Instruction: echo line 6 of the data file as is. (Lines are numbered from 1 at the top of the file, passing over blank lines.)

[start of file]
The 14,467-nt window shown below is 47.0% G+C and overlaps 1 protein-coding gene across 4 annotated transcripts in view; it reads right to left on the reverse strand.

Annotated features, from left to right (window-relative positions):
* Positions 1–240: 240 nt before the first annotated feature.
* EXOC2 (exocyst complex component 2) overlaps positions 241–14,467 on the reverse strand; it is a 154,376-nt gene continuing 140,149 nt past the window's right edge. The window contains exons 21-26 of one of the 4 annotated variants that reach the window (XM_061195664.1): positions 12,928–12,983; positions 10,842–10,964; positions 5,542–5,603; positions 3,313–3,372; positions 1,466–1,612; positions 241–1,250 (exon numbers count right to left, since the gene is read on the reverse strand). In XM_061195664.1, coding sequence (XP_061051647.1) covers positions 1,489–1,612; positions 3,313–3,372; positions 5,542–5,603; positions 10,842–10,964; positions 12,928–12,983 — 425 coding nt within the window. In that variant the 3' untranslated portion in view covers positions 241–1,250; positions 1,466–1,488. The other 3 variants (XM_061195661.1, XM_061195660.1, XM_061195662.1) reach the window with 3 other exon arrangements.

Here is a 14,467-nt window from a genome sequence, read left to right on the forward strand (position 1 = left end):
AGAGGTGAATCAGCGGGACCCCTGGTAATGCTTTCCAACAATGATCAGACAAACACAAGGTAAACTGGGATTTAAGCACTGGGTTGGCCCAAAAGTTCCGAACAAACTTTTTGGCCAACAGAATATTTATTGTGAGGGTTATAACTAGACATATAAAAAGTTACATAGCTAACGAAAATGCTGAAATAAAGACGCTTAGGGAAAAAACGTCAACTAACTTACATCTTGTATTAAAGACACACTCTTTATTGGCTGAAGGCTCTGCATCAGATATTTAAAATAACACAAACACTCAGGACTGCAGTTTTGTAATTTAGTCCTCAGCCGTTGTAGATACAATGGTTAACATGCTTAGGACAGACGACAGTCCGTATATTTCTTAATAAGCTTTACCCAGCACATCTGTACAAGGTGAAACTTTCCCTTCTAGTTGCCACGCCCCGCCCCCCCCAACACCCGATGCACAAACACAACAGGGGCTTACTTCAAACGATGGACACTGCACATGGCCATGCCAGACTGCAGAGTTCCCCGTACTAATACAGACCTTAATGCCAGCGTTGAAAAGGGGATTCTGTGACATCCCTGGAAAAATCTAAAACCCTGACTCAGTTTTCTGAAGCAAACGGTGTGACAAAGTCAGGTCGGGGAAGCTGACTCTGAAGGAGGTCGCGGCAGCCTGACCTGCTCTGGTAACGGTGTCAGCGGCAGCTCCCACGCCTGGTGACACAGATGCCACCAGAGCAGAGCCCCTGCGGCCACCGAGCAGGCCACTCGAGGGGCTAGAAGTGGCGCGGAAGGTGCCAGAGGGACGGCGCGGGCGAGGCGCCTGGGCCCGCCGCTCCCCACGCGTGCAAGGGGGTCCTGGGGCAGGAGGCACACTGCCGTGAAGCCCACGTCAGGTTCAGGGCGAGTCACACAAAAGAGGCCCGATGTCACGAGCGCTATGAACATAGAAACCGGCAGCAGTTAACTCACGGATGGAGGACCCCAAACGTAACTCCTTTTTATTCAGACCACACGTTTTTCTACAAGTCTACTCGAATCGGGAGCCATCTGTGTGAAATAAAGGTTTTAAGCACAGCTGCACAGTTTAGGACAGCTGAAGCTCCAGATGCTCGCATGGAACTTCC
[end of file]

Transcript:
AGAGGTGAATCAGCGGGACCCCTGGTAATGCTTTCCAACAATGATCAGACAAACACAAGGTAAACTGGGATTTAAGCACTGGGTTGGCCCAAAAGTTCCGAACAAACTTTTTGGCCAACAGAATATTTATTGTGAGGGTTATAACTAGACATATAAAAAGTTACATAGCTAACGAAAATGCTGAAATAAAGACGCTTAGGGAAAAAACGTCAACTAACTTACATCTTGTATTAAAGACACACTCTTTATTGGCTGAAGGCTCTGCATCAGATATTTAAAATAACACAAACACTCAGGACTGCAGTTTTGTAATTTAGTCCTCAGCCGTTGTAGATACAATGGTTAACATGCTTAGGACAGACGACAGTCCGTATATTTCTTAATAAGCTTTACCCAGCACATCTGTACAAGGTGAAACTTTCCCTTCTAGTTGCCACGCCCCGCCCCCCCCAACACCCGATGCACAAACACAACAGGGGCTTACTTCAAACGATGGACACTGCACATGGCCATGCCAGACTGCAGAGTTCCCCGTACTAATACAGACCTTAATGCCAGCGTTGAAAAGGGGATTCTGTGACATCCCTGGAAAAATCTAAAACCCTGACTCAGTTTTCTGAAGCAAACGGTGTGACAAAGTCAGGTCGGGGAAGCTGACTCTGAAGGAGGTCGCGGCAGCCTGACCTGCTCTGGTAACGGTGTCAGCGGCAGCTCCCACGCCTGGTGACACAGATGCCACCAGAGCAGAGCCCCTGCGGCCACCGAGCAGGCCACTCGAGGGGCTAGAAGTGGCGCGGAAGGTGCCAGAGGGACGGCGCGGGCGAGGCGCCTGGGCCCGCCGCTCCCCACGCGTGCAAGGGGGTCCTGGGGCAGGAGGCACACTGCCGTGAAGCCCACGTCAGGTTCAGGGCGAGTCACACAAAAGAGGCCCGATGTCACGAGCGCTATGAACATAGAAACCGGCAGCAGTTAACTCACGGATGGAGGACCCCAAACGTAACTCCTTTTTATTCAGACCACACGTTTTTCTACAAGTCTACTCGAATCGGGAGCCATCTGTGTGAAATAAAGGTTTTAAGCACAGCTGCACAGTTTAGGACAGCTGAAGCTCCAGATGCTCGCATGGAACTTCC